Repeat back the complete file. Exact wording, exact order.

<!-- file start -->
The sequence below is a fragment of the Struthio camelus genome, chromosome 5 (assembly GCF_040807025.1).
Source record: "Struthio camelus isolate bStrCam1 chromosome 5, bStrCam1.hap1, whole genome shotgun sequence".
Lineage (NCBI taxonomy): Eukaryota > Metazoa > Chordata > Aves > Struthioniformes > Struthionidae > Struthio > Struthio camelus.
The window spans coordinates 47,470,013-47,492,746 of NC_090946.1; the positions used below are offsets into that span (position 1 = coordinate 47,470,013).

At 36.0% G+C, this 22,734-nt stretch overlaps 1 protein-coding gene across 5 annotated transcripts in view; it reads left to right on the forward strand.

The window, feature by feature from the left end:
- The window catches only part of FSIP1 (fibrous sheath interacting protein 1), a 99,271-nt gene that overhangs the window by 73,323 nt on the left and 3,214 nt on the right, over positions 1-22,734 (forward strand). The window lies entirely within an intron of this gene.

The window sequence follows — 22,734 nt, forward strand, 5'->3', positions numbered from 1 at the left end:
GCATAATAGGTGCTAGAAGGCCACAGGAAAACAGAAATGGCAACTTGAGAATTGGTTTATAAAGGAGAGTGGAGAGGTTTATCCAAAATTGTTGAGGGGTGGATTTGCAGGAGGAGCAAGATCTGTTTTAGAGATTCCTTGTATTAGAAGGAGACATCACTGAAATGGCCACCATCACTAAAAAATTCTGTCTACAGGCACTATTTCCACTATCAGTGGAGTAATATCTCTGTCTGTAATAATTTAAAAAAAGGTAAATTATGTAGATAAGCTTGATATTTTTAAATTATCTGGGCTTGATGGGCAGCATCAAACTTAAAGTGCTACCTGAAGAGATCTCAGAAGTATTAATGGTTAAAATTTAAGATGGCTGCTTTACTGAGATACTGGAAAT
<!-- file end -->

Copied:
The sequence below is a fragment of the Struthio camelus genome, chromosome 5 (assembly GCF_040807025.1).
Source record: "Struthio camelus isolate bStrCam1 chromosome 5, bStrCam1.hap1, whole genome shotgun sequence".
Lineage (NCBI taxonomy): Eukaryota > Metazoa > Chordata > Aves > Struthioniformes > Struthionidae > Struthio > Struthio camelus.
The window spans coordinates 47,470,013-47,492,746 of NC_090946.1; the positions used below are offsets into that span (position 1 = coordinate 47,470,013).

At 36.0% G+C, this 22,734-nt stretch overlaps 1 protein-coding gene across 5 annotated transcripts in view; it reads left to right on the forward strand.

The window, feature by feature from the left end:
- The window catches only part of FSIP1 (fibrous sheath interacting protein 1), a 99,271-nt gene that overhangs the window by 73,323 nt on the left and 3,214 nt on the right, over positions 1-22,734 (forward strand). The window lies entirely within an intron of this gene.

The window sequence follows — 22,734 nt, forward strand, 5'->3', positions numbered from 1 at the left end:
GCATAATAGGTGCTAGAAGGCCACAGGAAAACAGAAATGGCAACTTGAGAATTGGTTTATAAAGGAGAGTGGAGAGGTTTATCCAAAATTGTTGAGGGGTGGATTTGCAGGAGGAGCAAGATCTGTTTTAGAGATTCCTTGTATTAGAAGGAGACATCACTGAAATGGCCACCATCACTAAAAAATTCTGTCTACAGGCACTATTTCCACTATCAGTGGAGTAATATCTCTGTCTGTAATAATTTAAAAAAAGGTAAATTATGTAGATAAGCTTGATATTTTTAAATTATCTGGGCTTGATGGGCAGCATCAAACTTAAAGTGCTACCTGAAGAGATCTCAGAAGTATTAATGGTTAAAATTTAAGATGGCTGCTTTACTGAGATACTGGAAAT